Sunday, August 12, 2012

Pina Cloth in Kalibo, Aklan

Known as the Queen of Philippine Fabrics, Pina Cloth is one of the legacies left to us by the Spaniards during their occupation of our country. This was the prime material used in making barong tagalogs and saya in the days of our ancestors. Back then, going to mass, parties and just dressing up means donning pineapple fabrics. Making Pina Cloth is a painstakingly long process, sometimes takes months before it transforms into a wearable outfit. Since the barong and saya are "National Costumes," each barong and saya made of pina cloth are National Treasures of the Filipino Culture. Pina Cloth is very soft and luxurious despite its appearance, durable and can stand the test of time.

One of the famous pina cloth makers in Aklan is the Dela Cruz House of Pina at New Busuang, Aklan. Getting there isn't a problem, as all tricycle drivers (tricycle is the primary mode of transportation in Kalibo) know where it is. Upon entering, there was a terrace where a few people were busy weaving some handicrafts and an old woman on a wheelchair, watching. Later, I was informed that the old lady was the Matriarch of the Dela Cruz family, Nanay Susima. She was one of the most skilled weavers during her time and her works has been highly regarded. Up to this day, she continues to promote the traditional ways in weaving pina cloth.

One of the early works of Nanay Susima
One of the members of the Dela Cruz family was kind enough to share some details about the family trade. Aklan has been the center of pina cloth weaving since colonial times, and as tradition dictates, every weaver passes down the skill to the next generation to ensure its survival. There is a certain type of pineapple that is used to make the finest quality of pina cloth, the one introduced by the Spaniards centuries ago, and this is still the variant being used to this day.

Similar to the extraction of fiber from abaca, the same process is done on the leaves of pineapple after which it is spun into threads and fed to a traditional loom and weaved by hand. This is where the processing take its time, sometimes even months to finish a yard of cloth. Nowadays, many pina cloth makers take advantage of technology, mechanizing the whole process and creating cheaper fabrics from pineapples. Still, there are a few that stick to tradition and do the whole thing by hand, just like the Dela Cruz family. To further beautify the traditional fabrics, designs were embroidered by experts in Southern Luzon.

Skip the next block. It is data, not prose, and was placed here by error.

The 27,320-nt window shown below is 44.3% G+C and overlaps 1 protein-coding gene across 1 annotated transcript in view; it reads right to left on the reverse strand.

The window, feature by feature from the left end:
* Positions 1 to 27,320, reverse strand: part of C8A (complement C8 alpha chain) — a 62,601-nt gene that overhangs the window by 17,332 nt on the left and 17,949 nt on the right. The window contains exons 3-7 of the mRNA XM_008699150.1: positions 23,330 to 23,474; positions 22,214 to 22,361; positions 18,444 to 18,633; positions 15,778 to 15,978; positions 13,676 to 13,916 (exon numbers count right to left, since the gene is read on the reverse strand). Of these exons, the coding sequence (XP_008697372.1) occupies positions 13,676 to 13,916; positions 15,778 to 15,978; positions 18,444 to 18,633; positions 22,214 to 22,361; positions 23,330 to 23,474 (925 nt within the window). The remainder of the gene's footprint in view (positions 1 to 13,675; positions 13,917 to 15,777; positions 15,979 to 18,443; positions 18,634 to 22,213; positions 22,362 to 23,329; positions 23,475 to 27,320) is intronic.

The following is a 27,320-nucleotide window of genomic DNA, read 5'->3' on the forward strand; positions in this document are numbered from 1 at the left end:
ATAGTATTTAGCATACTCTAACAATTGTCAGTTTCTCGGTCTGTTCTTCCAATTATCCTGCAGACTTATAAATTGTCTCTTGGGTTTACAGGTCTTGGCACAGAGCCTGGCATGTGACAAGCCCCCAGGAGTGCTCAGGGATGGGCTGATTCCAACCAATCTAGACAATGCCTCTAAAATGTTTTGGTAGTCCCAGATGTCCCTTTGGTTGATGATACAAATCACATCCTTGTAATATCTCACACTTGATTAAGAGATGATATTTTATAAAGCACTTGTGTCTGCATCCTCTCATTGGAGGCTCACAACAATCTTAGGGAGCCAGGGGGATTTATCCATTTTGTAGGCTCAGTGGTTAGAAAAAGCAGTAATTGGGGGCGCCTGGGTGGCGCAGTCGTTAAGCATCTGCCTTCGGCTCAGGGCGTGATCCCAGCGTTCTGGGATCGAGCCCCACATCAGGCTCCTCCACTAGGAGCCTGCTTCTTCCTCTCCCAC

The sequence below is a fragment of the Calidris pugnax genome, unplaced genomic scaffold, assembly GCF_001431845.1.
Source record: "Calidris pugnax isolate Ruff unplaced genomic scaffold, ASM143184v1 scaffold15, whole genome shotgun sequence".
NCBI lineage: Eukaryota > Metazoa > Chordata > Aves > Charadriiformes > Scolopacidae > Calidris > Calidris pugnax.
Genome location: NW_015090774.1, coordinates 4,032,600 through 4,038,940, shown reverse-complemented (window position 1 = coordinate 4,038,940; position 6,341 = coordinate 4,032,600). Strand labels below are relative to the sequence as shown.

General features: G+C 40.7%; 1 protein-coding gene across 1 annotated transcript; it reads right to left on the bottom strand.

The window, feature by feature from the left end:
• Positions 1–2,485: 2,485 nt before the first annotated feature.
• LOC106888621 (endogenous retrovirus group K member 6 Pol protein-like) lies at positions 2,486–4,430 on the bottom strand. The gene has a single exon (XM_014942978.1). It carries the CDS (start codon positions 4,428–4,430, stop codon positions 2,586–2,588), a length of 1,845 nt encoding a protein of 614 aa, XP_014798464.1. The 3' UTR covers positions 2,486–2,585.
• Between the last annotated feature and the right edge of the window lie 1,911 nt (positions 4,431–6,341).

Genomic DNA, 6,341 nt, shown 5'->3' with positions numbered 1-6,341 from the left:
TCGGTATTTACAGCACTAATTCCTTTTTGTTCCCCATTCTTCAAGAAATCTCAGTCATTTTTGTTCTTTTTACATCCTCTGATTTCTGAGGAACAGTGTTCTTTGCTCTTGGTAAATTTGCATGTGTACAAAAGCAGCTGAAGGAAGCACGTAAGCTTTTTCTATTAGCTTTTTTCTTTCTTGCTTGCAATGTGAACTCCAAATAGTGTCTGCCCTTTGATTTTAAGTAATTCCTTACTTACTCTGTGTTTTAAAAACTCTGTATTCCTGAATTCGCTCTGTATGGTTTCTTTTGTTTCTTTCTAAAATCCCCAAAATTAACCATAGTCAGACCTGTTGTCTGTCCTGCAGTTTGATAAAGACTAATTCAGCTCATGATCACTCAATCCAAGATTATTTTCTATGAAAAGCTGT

All in all, a barong or saya will definitely cost more if its pure pinya, embroidered and all made by hand. Certainly, the consumers of these are rare nowadays, as many prefer cheap and affordable alternatives. The premium here is not just wearing the culture of the Philippines, but the contribution to preserving the way of life of pineapple farmers, weavers, embroiders and others who had dedicated themselves in producing handmade pinya outfits that make a Filipino stand out from the rest of the world. It would be great to tell other people that the barong you wear was handmade and delicately constructed. It would be fulfilling to know that by wearing it, you keep tradition and culture alive, and contribute in propagating it. 

As proof of Pina Cloth's durability, this is over 100 years old.
If you have the resources, get a handmade barong or saya made of pure pinya. "Gagastos ka din naman, eh di lubus-lubusin mo na." Here is the website of Dela Cruz House of Pina